Human rights activists are pleading with countries to boycott the 2022 Beijing Winter Olympics over China’s human rights abuses.

On Monday, activists unfurled a Tibetan flag and a banner that said “No genocide games” at a flame-lighting ceremony for the 2022 Olympics at Ancient Olympia in Athens.  

International Tibet Network executive director Mandie McKeown said at a press conference that it is disappointing the 2022 Olympics are being held in Beijing. 

“We have yet again borne witness to the hypocrisy,” said McKeown. “They’re (The International Olympics Committee) handing over the Olympic torch to a host government that is so far removed from holding any of (the Olympic) ideals that it seems we’re living in a kind of warped reality.”

There has been an outcry against the Chinese regime in recent years for the ongoing genocide against the Uyghur Muslims, the mistreatment of the Hong Kong pro-democracy protestors and the escalating tensions with Taiwan. The International Olympics Committee (IOC) has insisted the Olympics will continue regardless. 

IOC president Thomas Bach said in a speech that the Olympics have to be politically neutral. 

World Uyghur Congress program and advocacy manager Zumretay Arkin said at the press conference that the IOC is being unreasonable.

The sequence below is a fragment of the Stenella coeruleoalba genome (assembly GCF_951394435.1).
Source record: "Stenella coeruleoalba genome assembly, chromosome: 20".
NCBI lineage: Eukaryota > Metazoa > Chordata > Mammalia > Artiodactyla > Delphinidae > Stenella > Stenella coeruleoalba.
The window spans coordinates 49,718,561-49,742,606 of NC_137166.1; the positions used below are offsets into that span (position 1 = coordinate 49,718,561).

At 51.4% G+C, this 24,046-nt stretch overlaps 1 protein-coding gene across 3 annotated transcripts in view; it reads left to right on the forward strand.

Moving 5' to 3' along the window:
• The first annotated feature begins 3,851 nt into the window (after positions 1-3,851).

“If this press conference was to take place in China, I, as a Uyghur, would end up in a camp and maybe be subjected to sexual abuse and torture, as millions of my fellow Uyghurs are,” said Arkin. “The Olympic Games are being handed over to a country actively committing a genocide.”

U.S. President Joe Biden convinced fellow G7 leaders at a summit in June to include language criticizing China’s use of forced labour and other human rights violations in their joint statement. 

Arkin said the G7 governments should follow up this statement by boycotting the 2022 Olympics. 

“We believe that we have a better chance today ahead of the Games that governments commit to a boycott … than we had previously in 2008,” she said.

The Olympics will run from Feb. 4 to 20, with only spectators from mainland China being permitted to attend. 

Conservative Leader Erin O’Toole said in August that Canada should consider boycotting the 2022 Olympics. 

O’Toole’s announcement came one day after a Chinese court upheld the death penalty for Robert Schellenberg, a Canadian citizen convicted in China on drug smuggling charges. 

“I know how hard our athletes are training for Beijing, but we are approaching a point where it won’t be safe for Canadians, including Olympic athletes, to travel to China,” said O’Toole. 

It would appear that many Canadians agree with the Conservative leader. As revealed in a recent Nanos poll released on Oct. 11, the majority of Canadians hold a negative opinion of China and believe the federal government should be tougher on the country.

In an August Nanos poll, 45% of Canadians indicated they would support a boycott of the Beijing Games and 19% said they would somewhat support it. 

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